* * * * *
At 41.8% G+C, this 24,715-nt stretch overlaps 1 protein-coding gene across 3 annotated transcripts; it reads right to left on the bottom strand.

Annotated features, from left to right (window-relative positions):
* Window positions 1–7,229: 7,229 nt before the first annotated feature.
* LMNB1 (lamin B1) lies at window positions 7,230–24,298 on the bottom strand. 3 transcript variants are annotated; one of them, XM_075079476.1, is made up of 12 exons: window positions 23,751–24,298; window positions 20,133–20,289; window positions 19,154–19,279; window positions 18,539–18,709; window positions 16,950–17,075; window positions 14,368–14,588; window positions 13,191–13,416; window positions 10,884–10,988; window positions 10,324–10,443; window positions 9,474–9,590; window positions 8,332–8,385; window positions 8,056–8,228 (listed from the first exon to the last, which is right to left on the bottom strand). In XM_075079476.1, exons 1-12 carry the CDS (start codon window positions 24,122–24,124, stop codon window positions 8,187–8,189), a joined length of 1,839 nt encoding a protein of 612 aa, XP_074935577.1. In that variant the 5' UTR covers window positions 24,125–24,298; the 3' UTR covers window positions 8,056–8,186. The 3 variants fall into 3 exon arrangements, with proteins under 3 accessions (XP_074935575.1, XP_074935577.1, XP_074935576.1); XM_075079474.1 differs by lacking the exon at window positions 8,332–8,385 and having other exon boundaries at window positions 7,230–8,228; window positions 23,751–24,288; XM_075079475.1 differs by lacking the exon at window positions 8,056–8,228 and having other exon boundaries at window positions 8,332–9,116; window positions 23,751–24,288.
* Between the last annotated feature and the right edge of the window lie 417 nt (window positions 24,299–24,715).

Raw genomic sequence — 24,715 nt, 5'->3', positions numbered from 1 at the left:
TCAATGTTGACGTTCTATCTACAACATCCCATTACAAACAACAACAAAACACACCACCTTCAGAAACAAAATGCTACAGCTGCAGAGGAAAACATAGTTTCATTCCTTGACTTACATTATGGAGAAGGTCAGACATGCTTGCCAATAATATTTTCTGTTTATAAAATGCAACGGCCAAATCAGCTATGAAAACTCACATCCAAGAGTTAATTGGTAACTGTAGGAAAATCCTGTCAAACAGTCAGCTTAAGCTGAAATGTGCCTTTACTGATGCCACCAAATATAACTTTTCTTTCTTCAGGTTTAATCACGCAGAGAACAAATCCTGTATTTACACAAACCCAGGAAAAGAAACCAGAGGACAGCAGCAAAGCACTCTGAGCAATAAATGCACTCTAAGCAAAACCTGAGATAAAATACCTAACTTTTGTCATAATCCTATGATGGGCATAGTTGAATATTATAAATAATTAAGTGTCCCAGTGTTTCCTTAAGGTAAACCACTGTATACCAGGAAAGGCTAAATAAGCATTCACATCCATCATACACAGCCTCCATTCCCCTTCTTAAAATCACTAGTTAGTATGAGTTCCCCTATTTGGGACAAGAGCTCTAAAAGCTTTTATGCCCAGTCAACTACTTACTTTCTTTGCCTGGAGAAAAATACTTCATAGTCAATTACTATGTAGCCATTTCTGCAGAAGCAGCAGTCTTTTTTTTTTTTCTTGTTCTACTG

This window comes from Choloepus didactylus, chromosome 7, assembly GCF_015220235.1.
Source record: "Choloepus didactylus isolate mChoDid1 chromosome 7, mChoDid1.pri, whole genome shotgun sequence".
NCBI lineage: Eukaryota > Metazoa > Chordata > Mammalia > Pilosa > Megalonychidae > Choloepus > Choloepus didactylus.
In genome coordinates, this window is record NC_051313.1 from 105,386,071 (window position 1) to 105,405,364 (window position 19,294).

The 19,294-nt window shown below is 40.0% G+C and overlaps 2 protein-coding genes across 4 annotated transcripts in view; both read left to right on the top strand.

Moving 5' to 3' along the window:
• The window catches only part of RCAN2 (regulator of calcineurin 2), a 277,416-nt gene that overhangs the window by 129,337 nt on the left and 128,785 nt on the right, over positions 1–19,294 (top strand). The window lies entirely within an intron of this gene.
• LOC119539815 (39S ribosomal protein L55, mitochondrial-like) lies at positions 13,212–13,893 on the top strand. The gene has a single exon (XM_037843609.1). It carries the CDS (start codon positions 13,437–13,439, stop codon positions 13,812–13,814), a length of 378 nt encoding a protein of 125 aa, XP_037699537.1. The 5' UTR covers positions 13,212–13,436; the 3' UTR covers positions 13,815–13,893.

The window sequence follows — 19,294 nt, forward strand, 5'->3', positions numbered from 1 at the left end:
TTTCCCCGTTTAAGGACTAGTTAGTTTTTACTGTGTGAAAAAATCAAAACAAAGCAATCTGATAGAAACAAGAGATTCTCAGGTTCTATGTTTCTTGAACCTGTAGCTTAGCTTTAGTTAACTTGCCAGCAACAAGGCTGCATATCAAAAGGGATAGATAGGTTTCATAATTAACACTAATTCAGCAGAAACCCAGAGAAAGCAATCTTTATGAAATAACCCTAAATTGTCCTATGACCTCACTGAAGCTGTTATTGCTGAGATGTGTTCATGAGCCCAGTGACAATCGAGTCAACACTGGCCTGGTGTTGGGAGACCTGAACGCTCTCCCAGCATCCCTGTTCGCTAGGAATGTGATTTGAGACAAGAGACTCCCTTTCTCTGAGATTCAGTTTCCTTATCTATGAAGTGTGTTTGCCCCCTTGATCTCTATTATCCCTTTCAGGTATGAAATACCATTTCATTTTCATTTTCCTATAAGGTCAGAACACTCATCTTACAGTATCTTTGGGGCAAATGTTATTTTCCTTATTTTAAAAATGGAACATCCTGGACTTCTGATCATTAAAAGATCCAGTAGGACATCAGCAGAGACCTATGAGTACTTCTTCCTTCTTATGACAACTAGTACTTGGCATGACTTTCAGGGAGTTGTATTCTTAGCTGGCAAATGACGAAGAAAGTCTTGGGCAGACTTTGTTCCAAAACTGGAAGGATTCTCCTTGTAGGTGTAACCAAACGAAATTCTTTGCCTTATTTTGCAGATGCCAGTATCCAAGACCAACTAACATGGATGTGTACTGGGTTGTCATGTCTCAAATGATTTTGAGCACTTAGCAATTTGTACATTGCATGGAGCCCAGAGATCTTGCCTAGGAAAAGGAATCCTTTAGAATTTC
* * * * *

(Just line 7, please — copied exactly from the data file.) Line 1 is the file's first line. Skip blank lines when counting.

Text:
TCAATGTTGACGTTCTATCTACAACATCCCATTACAAACAACAACAAAACACACCACCTTCAGAAACAAAATGCTACAGCTGCAGAGGAAAACATAGTTTCATTCCTTGACTTACATTATGGAGAAGGTCAGACATGCTTGCCAATAATATTTTCTGTTTATAAAATGCAACGGCCAAATCAGCTATGAAAACTCACATCCAAGAGTTAATTGGTAACTGTAGGAAAATCCTGTCAAACAGTCAGCTTAAGCTGAAATGTGCCTTTACTGATGCCACCAAATATAACTTTTCTTTCTTCAGGTTTAATCACGCAGAGAACAAATCCTGTATTTACACAAACCCAGGAAAAGAAACCAGAGGACAGCAGCAAAGCACTCTGAGCAATAAATGCACTCTAAGCAAAACCTGAGATAAAATACCTAACTTTTGTCATAATCCTATGATGGGCATAGTTGAATATTATAAATAATTAAGTGTCCCAGTGTTTCCTTAAGGTAAACCACTGTATACCAGGAAAGGCTAAATAAGCATTCACATCCATCATACACAGCCTCCATTCCCCTTCTTAAAATCACTAGTTAGTATGAGTTCCCCTATTTGGGACAAGAGCTCTAAAAGCTTTTATGCCCAGTCAACTACTTACTTTCTTTGCCTGGAGAAAAATACTTCATAGTCAATTACTATGTAGCCATTTCTGCAGAAGCAGCAGTCTTTTTTTTTTTTCTTGTTCTACTG